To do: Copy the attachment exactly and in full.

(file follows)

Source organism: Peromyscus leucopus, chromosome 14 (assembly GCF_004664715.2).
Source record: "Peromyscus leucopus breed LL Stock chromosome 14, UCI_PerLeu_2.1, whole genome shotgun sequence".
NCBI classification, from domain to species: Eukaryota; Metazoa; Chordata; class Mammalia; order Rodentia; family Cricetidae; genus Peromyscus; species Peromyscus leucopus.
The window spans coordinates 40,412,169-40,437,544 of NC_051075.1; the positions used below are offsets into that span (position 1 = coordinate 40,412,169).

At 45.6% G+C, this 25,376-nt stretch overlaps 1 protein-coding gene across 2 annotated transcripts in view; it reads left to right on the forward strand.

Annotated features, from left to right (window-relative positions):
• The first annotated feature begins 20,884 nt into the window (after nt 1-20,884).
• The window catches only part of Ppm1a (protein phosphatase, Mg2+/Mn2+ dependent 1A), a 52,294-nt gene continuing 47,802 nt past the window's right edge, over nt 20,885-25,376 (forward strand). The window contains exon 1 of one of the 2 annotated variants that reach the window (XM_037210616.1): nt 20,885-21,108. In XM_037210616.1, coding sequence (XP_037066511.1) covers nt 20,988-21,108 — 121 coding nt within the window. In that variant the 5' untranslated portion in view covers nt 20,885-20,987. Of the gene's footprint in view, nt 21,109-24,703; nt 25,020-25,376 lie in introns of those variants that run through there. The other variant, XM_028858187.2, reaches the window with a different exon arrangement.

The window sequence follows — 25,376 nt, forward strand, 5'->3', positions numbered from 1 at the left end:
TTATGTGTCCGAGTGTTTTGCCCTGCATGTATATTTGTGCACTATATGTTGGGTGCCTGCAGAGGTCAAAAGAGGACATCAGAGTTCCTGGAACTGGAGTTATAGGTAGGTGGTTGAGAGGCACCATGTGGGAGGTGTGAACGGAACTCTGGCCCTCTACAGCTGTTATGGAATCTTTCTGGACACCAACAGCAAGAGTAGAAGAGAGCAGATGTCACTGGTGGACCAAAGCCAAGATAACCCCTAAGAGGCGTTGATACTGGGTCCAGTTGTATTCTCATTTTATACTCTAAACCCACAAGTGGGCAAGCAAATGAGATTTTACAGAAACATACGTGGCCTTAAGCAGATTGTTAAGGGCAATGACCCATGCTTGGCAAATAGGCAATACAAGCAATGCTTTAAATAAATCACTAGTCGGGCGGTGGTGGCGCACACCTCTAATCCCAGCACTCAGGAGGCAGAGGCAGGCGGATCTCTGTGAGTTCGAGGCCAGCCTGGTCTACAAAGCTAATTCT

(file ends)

Source organism: Peromyscus leucopus, chromosome 14 (assembly GCF_004664715.2).
Source record: "Peromyscus leucopus breed LL Stock chromosome 14, UCI_PerLeu_2.1, whole genome shotgun sequence".
NCBI classification, from domain to species: Eukaryota; Metazoa; Chordata; class Mammalia; order Rodentia; family Cricetidae; genus Peromyscus; species Peromyscus leucopus.
The window spans coordinates 40,412,169-40,437,544 of NC_051075.1; the positions used below are offsets into that span (position 1 = coordinate 40,412,169).

At 45.6% G+C, this 25,376-nt stretch overlaps 1 protein-coding gene across 2 annotated transcripts in view; it reads left to right on the forward strand.

Annotated features, from left to right (window-relative positions):
• The first annotated feature begins 20,884 nt into the window (after nt 1-20,884).
• The window catches only part of Ppm1a (protein phosphatase, Mg2+/Mn2+ dependent 1A), a 52,294-nt gene continuing 47,802 nt past the window's right edge, over nt 20,885-25,376 (forward strand). The window contains exon 1 of one of the 2 annotated variants that reach the window (XM_037210616.1): nt 20,885-21,108. In XM_037210616.1, coding sequence (XP_037066511.1) covers nt 20,988-21,108 — 121 coding nt within the window. In that variant the 5' untranslated portion in view covers nt 20,885-20,987. Of the gene's footprint in view, nt 21,109-24,703; nt 25,020-25,376 lie in introns of those variants that run through there. The other variant, XM_028858187.2, reaches the window with a different exon arrangement.

The window sequence follows — 25,376 nt, forward strand, 5'->3', positions numbered from 1 at the left end:
TTATGTGTCCGAGTGTTTTGCCCTGCATGTATATTTGTGCACTATATGTTGGGTGCCTGCAGAGGTCAAAAGAGGACATCAGAGTTCCTGGAACTGGAGTTATAGGTAGGTGGTTGAGAGGCACCATGTGGGAGGTGTGAACGGAACTCTGGCCCTCTACAGCTGTTATGGAATCTTTCTGGACACCAACAGCAAGAGTAGAAGAGAGCAGATGTCACTGGTGGACCAAAGCCAAGATAACCCCTAAGAGGCGTTGATACTGGGTCCAGTTGTATTCTCATTTTATACTCTAAACCCACAAGTGGGCAAGCAAATGAGATTTTACAGAAACATACGTGGCCTTAAGCAGATTGTTAAGGGCAATGACCCATGCTTGGCAAATAGGCAATACAAGCAATGCTTTAAATAAATCACTAGTCGGGCGGTGGTGGCGCACACCTCTAATCCCAGCACTCAGGAGGCAGAGGCAGGCGGATCTCTGTGAGTTCGAGGCCAGCCTGGTCTACAAAGCTAATTCT